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Battle of New Bern

After capturing Roanoke Island and securing the northern end of Pamlico Sound, Ambrose Burnside turned his attention to the Confederate position at New Bern, at the southern end of the sound. General Lawrence O'Bryan Branch commanded the fortifications there, but his troops were few and poorly trained and armed. Burnside's men were able to break through the center of the Confederate line, thus able to attack the wings from their side as well as front. This led to a rout of the Southerners and New Bern remained in Federal hands for the rest of the war.

Battle of New Bern
F.B. Schell. "Gen. Burnside at the Battle of Newbern. Attack During A Fog." From Samuel M. Schmucker's The History of the Civil War in the United States.. Revised and completed by Dr. L. P. Brockett. Philadelphia: Jones Bros. & Co. and Chicago: Zeigler, McCurdy & Co, 1865, 4 x 6 1/4. Engraving.

In 1863, even before the Civil War ended, historian Samuel Mosheim Schmucker (1823-1863) produced A History of the Civil War: with a preliminary views of its causes, and biographical sketches of its heroes. It contained a series of terrific engravings of scenes from the Civil War mezzotinted by John Sartain and his son Samuel. This unusual image of the is a good example of their work. $75



New Bern
W. Momberger. "Newbern." From John S.C. Abbott's The History of the Civil War in America. New York: Henry Bill, 1866. 4 1/2 x 7 1/2. Engraving. $75



Prints from Harper's Weekly Wood engravings.



Camp Oliver
Combe. "Camp Oliver 25th. Mass[achusetts]. V[olunteer]. Infantry, New Berne, N.C. 1862-3." New York: Sarony, Major & Knapp, [1863]. 10 3/4 x 15 34/. Lithograph. Full margins. Very good condition.

During the American Civil War, many prints were made to depict camps that were part of training or garrison duty, as well as hospitals and refreshment saloons. The intended market was for the men stationed in the camp and their families at home. We find no record of an American artist named "Combe" for this period, so the credited artist might have been a talented member of the regiment whose other works were never made into prints. This image shows a Union encampment at New Bern shortly after it was taken by General Burnside. Due to its inland location, New Bern was always in danger of Confederate attacks, so a number of regiments were stationed in the area, as seen to left and right of this camp. $425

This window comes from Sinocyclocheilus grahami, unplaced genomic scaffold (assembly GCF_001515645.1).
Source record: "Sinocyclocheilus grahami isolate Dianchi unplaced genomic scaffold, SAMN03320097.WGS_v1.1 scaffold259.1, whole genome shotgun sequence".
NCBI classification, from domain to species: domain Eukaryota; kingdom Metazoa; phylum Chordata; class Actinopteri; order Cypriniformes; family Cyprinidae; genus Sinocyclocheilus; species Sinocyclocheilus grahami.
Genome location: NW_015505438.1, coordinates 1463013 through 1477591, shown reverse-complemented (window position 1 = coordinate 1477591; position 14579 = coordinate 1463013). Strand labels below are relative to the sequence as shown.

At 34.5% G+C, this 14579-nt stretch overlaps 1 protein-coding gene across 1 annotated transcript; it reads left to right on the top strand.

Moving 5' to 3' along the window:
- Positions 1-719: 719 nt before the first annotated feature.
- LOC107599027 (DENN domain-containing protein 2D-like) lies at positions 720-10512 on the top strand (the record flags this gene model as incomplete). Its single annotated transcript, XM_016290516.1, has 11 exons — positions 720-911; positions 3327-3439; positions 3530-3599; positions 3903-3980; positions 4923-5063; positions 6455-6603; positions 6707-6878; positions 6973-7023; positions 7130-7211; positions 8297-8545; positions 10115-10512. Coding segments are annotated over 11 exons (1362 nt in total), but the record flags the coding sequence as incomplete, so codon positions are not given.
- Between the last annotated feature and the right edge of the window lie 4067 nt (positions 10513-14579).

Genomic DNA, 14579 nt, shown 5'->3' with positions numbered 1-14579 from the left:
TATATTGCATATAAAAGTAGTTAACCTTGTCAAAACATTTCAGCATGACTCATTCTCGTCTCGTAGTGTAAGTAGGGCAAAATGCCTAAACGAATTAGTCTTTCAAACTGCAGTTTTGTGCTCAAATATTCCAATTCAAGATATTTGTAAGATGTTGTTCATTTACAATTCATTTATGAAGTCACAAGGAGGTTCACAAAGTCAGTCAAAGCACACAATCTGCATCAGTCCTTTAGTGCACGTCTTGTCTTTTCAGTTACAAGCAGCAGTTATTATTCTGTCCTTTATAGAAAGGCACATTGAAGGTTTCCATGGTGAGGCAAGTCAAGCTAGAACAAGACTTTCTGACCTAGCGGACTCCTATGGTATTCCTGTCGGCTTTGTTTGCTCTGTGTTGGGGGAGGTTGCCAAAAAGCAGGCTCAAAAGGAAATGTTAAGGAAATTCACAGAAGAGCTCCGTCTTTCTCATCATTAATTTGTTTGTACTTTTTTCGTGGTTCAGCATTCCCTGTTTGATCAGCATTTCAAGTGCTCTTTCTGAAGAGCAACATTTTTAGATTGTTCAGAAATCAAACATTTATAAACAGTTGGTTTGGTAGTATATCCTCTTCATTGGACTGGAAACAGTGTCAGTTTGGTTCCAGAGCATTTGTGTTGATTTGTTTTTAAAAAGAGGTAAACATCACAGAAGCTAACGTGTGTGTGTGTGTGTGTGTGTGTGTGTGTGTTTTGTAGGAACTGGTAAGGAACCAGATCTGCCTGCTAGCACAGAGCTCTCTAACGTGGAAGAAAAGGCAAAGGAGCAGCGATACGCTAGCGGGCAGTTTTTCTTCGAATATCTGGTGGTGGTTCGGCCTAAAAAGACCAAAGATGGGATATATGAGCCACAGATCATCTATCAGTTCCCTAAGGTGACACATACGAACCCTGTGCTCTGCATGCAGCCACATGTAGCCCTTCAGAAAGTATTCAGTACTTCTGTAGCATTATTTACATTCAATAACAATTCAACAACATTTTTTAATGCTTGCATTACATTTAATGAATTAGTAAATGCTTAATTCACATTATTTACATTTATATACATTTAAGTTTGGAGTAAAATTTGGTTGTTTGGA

Federal Point, N.C. / Fort Pemberton near Greenwood, Miss. / Country and vicinity of New Berne, N.C., May, 1864 / Defensive works at Harrison's Landing, September 21st, 1864 / Deep Bottom, Va., October 26th, 1864 / Weldon Railroad / Positions in front of Petersburg, Va., September 13th, 1864 / Lookout at Crow's Nest near Bermuda Hundred, Va. and 2 smaller maps. From the U.S. War Department's Atlas to Accompany the Official Records of the Union and Confederate Armies. Washington: Gov't. Printing Office, 1891-95. Lithographed map, with some highlight color. Double folio size. NB: The maps from this atlas are printed on brittle paper, so there may be short tears in this map.

Richard Stephenson has written, "This is the most detailed atlas yet published on the Civil War. It consists of reproductions of maps compiled by both Union and Confederate soldiers." [Stephenson, Civil War Maps, p 99.] The maps show many of the events of the Civil War with great detail, including topography, troop placements and movements, and other information of interest. These are the best near contemporary maps available of many of these battles, sieges, and other events of this conflict. $60
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